Shoeing question

chestnut cob

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Quick question.....

Had Rhyn shod almost 4 weeks ago. His shoes (only has fronts) look as though he's been standing in all night long pawing at concrete. Fine, if he'd been in! He's out 24/7 and I don't do a lot of road work either. I normally have him shod about every 7 weeks, often 8 because he just doesn't need it.

Now I have to get the farrier out as early as possible next week because there is almost no shoe at the front - I need to make it clear that this has only happened right on the tip of the shoe. The remainder of the shoe looks almost new, which they are!

Any suggestions as to what might be causing this? He's perfectly sound, doesn't have any strange or funny action, or anything else I can think of. It's never happened before.......
 

chestnut cob

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Nope, I haven't noticed it.

I originally thought it might be the quality of the metal but it can't be as the whole shoe would be like it, plus I know that farrier wouldn't use anything sub standard.

It might just be one of those things....
 

emma69

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Not sure - it sounds like something is happening to just wear down that bit if the rest is ok - You could mark the worn bit with something coloured, and trot him up a light coloured road and see if it leaves marks? Might be easier to see that than try and see any action? Is it equal on both sides? Most horses I know that paw favour one foot over the other
 

chestnut cob

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Slightly more on the right side, but as I say he isn't on concrete. Just comes in to be ridden and I haven't seen him paw at all since having this set on.

V odd!
 

emma69

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Ask the farrier what he thinks, maybe see if it's an action thing. I would say unlikely to be pawing given the circumstances then
 

chestnut cob

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I don't really know much about shoeing - how would rolling the toes help? I know someone who's horse had sidebone and he has rolled toes but that's as much as I know!!
 

Patches

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Funny you should post this CC.

Last time Patches was shod it was decided that she should go every 4 weeks to help with the tripping.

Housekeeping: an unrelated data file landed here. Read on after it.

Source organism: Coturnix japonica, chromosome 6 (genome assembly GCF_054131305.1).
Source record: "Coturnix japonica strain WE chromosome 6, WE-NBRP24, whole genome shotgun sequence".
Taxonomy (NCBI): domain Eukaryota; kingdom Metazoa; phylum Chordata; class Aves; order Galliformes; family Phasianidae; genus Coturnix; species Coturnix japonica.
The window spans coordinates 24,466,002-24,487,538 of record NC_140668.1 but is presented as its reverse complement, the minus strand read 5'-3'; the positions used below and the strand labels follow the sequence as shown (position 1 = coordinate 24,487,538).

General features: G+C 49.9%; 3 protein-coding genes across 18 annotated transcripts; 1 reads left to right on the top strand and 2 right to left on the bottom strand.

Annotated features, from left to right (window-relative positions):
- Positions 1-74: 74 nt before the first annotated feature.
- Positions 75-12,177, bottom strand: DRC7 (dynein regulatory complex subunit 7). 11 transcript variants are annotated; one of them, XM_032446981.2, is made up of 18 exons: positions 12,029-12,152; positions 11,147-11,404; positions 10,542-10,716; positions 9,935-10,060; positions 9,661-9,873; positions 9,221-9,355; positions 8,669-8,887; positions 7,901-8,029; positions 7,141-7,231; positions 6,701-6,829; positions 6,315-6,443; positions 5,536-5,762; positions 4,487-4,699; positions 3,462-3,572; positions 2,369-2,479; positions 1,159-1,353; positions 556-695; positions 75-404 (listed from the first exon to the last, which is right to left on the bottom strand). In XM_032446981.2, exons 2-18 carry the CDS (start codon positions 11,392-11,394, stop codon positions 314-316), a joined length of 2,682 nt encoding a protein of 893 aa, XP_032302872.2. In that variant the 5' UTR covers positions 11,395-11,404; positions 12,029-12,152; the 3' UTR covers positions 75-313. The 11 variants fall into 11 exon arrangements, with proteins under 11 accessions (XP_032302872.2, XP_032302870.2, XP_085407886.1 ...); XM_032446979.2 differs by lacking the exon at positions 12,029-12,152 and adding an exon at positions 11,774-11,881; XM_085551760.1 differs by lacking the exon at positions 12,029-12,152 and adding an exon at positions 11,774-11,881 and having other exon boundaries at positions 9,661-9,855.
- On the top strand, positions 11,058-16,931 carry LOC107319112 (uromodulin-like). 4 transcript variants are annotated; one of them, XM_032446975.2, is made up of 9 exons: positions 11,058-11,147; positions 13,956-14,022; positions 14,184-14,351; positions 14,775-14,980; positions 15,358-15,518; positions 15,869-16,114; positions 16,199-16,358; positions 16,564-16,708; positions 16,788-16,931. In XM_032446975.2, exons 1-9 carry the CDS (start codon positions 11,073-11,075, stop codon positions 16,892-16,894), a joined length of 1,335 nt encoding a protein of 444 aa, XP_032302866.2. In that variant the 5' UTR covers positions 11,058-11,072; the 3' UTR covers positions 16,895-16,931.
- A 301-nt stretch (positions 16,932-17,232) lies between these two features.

She was done on Tuesday. First thing the farrier said when he saw her was...."Good job you're having her done now, these shoes would never go another 2 weeks"

Strange thing with that comment is that I wouldn't say I'd done any more road work than normal.
 

chestnut cob

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That's odd!

I had a good look at him while walking him up the road last night. He seems to be really rolling onto the toes when he walks. It's nothing awful but now I can see why he's wearing out the fronts. Imagine over-exaggerating when you walk so that you come further onto the front of your foot, right to the point of your toes.

Can shoeing correct this? The person who posted about rolled toes got me thinking - would that help?
 

Patches

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You know Patches has extremely rolled toes on her shoes. This helps the breakover of her foot to stop her tripping.

She also had roll toes behind last time which the farrier has lessened this time. She was starting to forge alot as the breakover was happening faster since having them rolled. This meant the back feet were moving faster than the front feet during a stride (if that makes sense) so she was hitting the hoof wall of her back feet on the underneath of front shoes as she picked them up.

So, therefore, if rolling the toes speeds up the breakover, surely that would help Rhyn to pick them up before turning foot right onto toe at end of stride?

(I need to sit down now and make sense of what I just typed! LOL)
 

chestnut cob

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That makes sense. I did think about Patches actually and wondered if maybe Rhyn's feet were left a bit long last time he was shod. Might explain why it's only happened this time? Looking at his feet they definitely used to be shorter before he had his shoes off. They do seem longer since having the shoes back on.

I guess it could be a combination of several things. Should hopefully have a farrier coming out this week so will have a chat with him about it.
 
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